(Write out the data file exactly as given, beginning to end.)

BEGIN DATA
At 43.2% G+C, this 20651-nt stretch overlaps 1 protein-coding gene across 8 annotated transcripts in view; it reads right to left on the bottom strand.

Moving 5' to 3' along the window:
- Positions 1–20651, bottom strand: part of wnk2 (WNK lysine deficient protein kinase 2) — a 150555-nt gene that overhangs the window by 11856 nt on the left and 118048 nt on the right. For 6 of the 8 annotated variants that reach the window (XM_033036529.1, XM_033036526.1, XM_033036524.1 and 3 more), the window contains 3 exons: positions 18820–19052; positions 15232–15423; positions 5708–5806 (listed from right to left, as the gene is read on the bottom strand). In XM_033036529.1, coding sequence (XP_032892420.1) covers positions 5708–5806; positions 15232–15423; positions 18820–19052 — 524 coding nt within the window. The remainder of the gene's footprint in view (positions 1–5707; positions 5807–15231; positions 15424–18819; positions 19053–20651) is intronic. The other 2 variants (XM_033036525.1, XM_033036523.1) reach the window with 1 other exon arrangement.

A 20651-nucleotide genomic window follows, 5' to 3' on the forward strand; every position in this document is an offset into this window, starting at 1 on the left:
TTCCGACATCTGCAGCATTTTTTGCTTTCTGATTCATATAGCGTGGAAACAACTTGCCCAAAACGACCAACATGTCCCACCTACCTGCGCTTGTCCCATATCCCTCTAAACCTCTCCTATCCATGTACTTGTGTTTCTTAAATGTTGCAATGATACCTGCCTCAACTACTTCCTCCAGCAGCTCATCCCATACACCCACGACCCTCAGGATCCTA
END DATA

At 43.2% G+C, this 20651-nt stretch overlaps 1 protein-coding gene across 8 annotated transcripts in view; it reads right to left on the bottom strand.

Moving 5' to 3' along the window:
- Positions 1–20651, bottom strand: part of wnk2 (WNK lysine deficient protein kinase 2) — a 150555-nt gene that overhangs the window by 11856 nt on the left and 118048 nt on the right. For 6 of the 8 annotated variants that reach the window (XM_033036529.1, XM_033036526.1, XM_033036524.1 and 3 more), the window contains 3 exons: positions 18820–19052; positions 15232–15423; positions 5708–5806 (listed from right to left, as the gene is read on the bottom strand). In XM_033036529.1, coding sequence (XP_032892420.1) covers positions 5708–5806; positions 15232–15423; positions 18820–19052 — 524 coding nt within the window. The remainder of the gene's footprint in view (positions 1–5707; positions 5807–15231; positions 15424–18819; positions 19053–20651) is intronic. The other 2 variants (XM_033036525.1, XM_033036523.1) reach the window with 1 other exon arrangement.

A 20651-nucleotide genomic window follows, 5' to 3' on the forward strand; every position in this document is an offset into this window, starting at 1 on the left:
TTCCGACATCTGCAGCATTTTTTGCTTTCTGATTCATATAGCGTGGAAACAACTTGCCCAAAACGACCAACATGTCCCACCTACCTGCGCTTGTCCCATATCCCTCTAAACCTCTCCTATCCATGTACTTGTGTTTCTTAAATGTTGCAATGATACCTGCCTCAACTACTTCCTCCAGCAGCTCATCCCATACACCCACGACCCTCAGGATCCTA